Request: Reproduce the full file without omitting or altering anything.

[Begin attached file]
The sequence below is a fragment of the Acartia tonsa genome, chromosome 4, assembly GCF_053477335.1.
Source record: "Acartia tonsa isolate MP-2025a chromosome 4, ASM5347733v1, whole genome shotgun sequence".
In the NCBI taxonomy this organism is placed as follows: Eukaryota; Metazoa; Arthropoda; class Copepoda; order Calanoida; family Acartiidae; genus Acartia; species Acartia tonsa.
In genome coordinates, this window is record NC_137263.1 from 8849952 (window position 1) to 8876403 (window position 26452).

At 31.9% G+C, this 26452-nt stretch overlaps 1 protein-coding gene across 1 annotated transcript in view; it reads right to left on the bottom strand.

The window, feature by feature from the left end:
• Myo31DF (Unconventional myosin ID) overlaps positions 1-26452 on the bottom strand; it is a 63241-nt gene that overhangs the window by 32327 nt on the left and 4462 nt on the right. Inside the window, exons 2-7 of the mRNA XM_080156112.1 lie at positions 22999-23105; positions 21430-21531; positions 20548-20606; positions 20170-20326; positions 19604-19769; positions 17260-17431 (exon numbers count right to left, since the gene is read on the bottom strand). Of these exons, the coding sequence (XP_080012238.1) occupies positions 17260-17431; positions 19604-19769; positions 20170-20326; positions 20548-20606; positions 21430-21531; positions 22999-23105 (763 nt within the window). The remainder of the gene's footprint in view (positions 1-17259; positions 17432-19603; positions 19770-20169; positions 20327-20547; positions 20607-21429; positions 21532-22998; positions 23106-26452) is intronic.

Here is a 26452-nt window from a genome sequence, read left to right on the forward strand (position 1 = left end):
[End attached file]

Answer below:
The sequence below is a fragment of the Acartia tonsa genome, chromosome 4, assembly GCF_053477335.1.
Source record: "Acartia tonsa isolate MP-2025a chromosome 4, ASM5347733v1, whole genome shotgun sequence".
In the NCBI taxonomy this organism is placed as follows: Eukaryota; Metazoa; Arthropoda; class Copepoda; order Calanoida; family Acartiidae; genus Acartia; species Acartia tonsa.
In genome coordinates, this window is record NC_137263.1 from 8849952 (window position 1) to 8876403 (window position 26452).

At 31.9% G+C, this 26452-nt stretch overlaps 1 protein-coding gene across 1 annotated transcript in view; it reads right to left on the bottom strand.

The window, feature by feature from the left end:
• Myo31DF (Unconventional myosin ID) overlaps positions 1-26452 on the bottom strand; it is a 63241-nt gene that overhangs the window by 32327 nt on the left and 4462 nt on the right. Inside the window, exons 2-7 of the mRNA XM_080156112.1 lie at positions 22999-23105; positions 21430-21531; positions 20548-20606; positions 20170-20326; positions 19604-19769; positions 17260-17431 (exon numbers count right to left, since the gene is read on the bottom strand). Of these exons, the coding sequence (XP_080012238.1) occupies positions 17260-17431; positions 19604-19769; positions 20170-20326; positions 20548-20606; positions 21430-21531; positions 22999-23105 (763 nt within the window). The remainder of the gene's footprint in view (positions 1-17259; positions 17432-19603; positions 19770-20169; positions 20327-20547; positions 20607-21429; positions 21532-22998; positions 23106-26452) is intronic.

Here is a 26452-nt window from a genome sequence, read left to right on the forward strand (position 1 = left end):